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If the NLRB finds that you have committed an unfair labor practice (and maybe more than once), just what can it do? In Noah’s Ark Processors, a three-member panel of the board recently took an opportunity to pronounce available punishments for repeat labor offenders, and it was not shy. An administrative law judge determined that the respondent company acted in bad faith during protracted contract negotiations with the union. The panel not only agreed with the ALJ’s proscribed remedies, but then went a good bit further to lay out the potential, non-exhaustive remedies a company may face for an unfair labor practice violation.


Noah’s Ark was in contract negotiations with the union since 2018 and they were contentious, resulting in an injunction, contempt findings, sanctions, and unfair labor practice charges against the company. In 2021, the board affirmed an ALJ’s findings that the respondent had bargained in bad faith and declared impasse improperly.

Based on the injunction, the parties met for court-ordered bargaining that resulted in little progress. The court then imposed sanctions and imposed a purge plan requiring further negotiations. In response, the respondent renewed a regressive proposal before presenting a last, best, and final offer. The union rejected the proposal, the company declared an impasse, and the union filed an unfair labor practice charge. The ALJ found that the respondent had negotiated in bad faith and ordered that on request they must bargain with the union, hold employee meetings, and read the notice of violation (Appendix A in the opinion) in both English and Spanish, as well as pay for all of the union’s bargaining expenses.

On review, the board agreed with the ALJ that the respondent had acted in bad faith by declaring an impasse. In this circumstance, bad faith bargaining is shown when the purpose is to frustrate the possibility of arriving at an agreement based on the totality of circumstances. The board went further on the remedies than the ALJ, amending the remedy to order that the respondent compensate the employees for the financial harms caused by the premature last, best, and final offer.

Available Remedies

Even though neither of the parties had taken issue with the ALJ’s remedies, the board then went much further, exercising its broad discretion to order remedies. The board stated that “[b]y its actions, the Respondent has made plain its open hostility towards its responsibilities under the [National Labor Relations] Act, a hostility that by now must be obvious to the Respondent’s employees” and “concluded that remedies beyond those ordered by the judge are appropriate.” The board outlined a number of potential remedies available:

  • Adding an explanation of rights to the remedial order informing employees of their rights. According to the board, the document “informs employees of their rights in a more comprehensive manner, as is appropriate given the greater severity of the chilling effect on their willingness to exercise those rights in the face of repeated, egregious, or widespread unfair labor practices.”
  • Requiring a reading and distribution of the notice of violation and explanation of rights to the employees, including requiring a supervisor or company official be present during the reading. According to the opinion, “[n]otice reading is a way of to let in a ‘warming wind of information’ to not only alert employees to their rights but also impress upon them that, as a matter of law, their employer or union must and will respect those rights in the future.”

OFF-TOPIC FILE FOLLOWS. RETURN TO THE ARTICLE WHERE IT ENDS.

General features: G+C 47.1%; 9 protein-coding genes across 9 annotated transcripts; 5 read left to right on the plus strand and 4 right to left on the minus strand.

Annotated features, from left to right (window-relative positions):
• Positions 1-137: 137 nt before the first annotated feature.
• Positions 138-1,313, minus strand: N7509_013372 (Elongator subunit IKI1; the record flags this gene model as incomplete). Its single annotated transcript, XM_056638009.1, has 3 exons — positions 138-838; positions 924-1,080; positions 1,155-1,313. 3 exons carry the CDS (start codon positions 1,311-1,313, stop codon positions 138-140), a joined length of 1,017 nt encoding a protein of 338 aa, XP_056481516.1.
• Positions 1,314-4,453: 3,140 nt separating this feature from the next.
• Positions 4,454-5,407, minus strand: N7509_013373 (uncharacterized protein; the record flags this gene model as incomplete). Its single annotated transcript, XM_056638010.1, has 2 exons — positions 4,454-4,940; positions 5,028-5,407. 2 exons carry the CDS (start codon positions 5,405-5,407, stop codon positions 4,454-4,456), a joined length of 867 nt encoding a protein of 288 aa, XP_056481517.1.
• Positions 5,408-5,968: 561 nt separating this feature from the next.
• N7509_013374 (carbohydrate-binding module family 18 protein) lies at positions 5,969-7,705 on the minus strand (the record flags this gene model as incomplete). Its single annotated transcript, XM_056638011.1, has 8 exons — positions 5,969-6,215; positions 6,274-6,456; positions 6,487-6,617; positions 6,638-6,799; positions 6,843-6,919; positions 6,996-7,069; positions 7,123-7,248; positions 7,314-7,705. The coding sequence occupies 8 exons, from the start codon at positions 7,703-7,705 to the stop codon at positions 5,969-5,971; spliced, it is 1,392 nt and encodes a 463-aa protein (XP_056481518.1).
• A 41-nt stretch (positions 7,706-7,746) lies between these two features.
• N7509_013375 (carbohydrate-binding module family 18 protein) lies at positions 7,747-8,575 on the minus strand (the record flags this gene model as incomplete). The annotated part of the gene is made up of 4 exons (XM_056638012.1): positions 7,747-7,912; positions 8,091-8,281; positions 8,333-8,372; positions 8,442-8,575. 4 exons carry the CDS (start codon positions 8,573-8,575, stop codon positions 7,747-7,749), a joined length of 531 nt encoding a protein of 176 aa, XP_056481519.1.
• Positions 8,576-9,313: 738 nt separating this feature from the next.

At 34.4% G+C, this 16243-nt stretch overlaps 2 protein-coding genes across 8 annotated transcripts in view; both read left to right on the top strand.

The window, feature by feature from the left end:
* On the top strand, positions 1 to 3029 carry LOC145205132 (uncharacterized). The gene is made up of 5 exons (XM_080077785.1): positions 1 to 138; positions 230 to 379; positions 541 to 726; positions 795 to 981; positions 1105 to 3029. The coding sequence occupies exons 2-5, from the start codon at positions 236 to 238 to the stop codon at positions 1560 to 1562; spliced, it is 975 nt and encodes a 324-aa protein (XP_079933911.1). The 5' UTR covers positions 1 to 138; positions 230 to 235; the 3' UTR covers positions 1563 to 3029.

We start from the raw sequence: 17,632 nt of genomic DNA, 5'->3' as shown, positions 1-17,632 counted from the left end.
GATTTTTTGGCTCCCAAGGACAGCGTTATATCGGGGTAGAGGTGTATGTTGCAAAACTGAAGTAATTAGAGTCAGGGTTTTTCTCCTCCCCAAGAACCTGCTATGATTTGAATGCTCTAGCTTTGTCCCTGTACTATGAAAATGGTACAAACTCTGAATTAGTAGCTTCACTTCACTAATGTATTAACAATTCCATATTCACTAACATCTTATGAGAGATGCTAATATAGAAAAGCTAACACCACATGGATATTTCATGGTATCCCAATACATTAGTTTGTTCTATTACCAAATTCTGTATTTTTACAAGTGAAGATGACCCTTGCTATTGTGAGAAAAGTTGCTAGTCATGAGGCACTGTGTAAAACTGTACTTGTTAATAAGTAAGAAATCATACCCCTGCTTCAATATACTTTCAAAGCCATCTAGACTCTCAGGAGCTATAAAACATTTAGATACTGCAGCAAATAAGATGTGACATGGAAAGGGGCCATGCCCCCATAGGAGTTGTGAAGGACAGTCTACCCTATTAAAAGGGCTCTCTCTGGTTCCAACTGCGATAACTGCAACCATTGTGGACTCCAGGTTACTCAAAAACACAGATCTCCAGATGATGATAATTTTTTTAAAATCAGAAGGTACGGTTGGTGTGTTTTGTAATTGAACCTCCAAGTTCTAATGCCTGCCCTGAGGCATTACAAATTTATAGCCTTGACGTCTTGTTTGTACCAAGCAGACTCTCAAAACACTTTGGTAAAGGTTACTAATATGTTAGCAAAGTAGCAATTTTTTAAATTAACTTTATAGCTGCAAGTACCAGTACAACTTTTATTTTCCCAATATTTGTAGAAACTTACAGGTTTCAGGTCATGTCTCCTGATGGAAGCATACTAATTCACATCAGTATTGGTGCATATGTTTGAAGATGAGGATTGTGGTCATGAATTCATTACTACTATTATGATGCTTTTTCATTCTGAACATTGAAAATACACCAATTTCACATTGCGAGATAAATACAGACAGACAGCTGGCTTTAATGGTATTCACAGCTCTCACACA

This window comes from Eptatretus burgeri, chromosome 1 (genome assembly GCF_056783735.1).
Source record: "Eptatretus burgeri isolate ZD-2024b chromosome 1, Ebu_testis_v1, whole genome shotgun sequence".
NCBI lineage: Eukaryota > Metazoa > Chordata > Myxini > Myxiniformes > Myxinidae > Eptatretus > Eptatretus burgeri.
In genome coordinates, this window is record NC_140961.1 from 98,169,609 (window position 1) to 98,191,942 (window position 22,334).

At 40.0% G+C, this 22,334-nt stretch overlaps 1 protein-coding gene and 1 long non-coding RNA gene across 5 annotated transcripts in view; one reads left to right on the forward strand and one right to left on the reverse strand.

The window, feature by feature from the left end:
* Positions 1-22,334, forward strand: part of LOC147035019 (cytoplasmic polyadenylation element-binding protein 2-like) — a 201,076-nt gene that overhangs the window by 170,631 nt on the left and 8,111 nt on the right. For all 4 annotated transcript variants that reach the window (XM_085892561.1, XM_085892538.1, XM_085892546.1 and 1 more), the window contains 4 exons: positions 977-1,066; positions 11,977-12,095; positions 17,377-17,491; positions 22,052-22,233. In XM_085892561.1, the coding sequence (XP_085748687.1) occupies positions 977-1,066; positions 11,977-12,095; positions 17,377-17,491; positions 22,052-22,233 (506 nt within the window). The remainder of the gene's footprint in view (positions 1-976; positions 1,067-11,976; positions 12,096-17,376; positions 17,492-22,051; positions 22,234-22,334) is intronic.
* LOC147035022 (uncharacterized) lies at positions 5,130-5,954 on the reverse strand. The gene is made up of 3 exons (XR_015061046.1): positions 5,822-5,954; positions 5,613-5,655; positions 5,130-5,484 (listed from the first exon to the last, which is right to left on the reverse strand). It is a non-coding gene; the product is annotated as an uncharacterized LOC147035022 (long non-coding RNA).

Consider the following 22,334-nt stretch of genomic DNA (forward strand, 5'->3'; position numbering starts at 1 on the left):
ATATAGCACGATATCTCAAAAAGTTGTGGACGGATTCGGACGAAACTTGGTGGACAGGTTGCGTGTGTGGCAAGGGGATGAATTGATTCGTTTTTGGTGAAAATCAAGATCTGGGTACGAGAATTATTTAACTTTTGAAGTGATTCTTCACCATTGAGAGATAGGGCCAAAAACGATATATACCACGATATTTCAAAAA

• Mailing the notice and explanation of rights to the employees’ homes, so employees not only see a posted document but are able to review it privately.
  • Requiring a responsible party in the company to sign the notice, to reassure employees that the respondent is committed to compliance with the board’s order.
  • Publication of the notice in a local newspaper or publication.
  • Posting of the notice for an extended period of time. The standard notice posting period is 60 days, but in repeated or flagrant violation cases, “a respondent’s unfair labor practices are often so pervasive that their memory and impact on employees cannot be quickly erased.”
  • Visitation and inspection of the bulletin boards and records to secure compliance. The board has rejected standard visitation in the past, but would “grant narrowly tailored visitation on a case-by-case basis ‘when the equities demonstrate a likelihood that a respondent will fail to cooperate in providing relevant evidence.”
  • Reimbursement of the union’s bargaining expenses.

After providing this non-exhaustive list of available remedies, the board ordered the following specific remedies for the respondent: (1) an explanation-of-rights document (reflected in Appendix B), separate from the notice of violation; (2) the CEO signing the notice, reading the notice and explanation to the workforce, and distributing it; (3) mailing the notice to employee homes; (4) extended posting of the notice; and (5) board visitation to ensure compliance. In levying those specific remedies, the board emphasized “that in other cases, different combinations of remedies or additional remedies may be appropriate under the particular circumstances.”


The board’s broad pronouncement of available remedies against a company in a labor negotiation is noteworthy. Companies in union negotiations or in administering a union contract should take notice of the potential punishments that may be rendered under the current board and evaluate their strategies accordingly.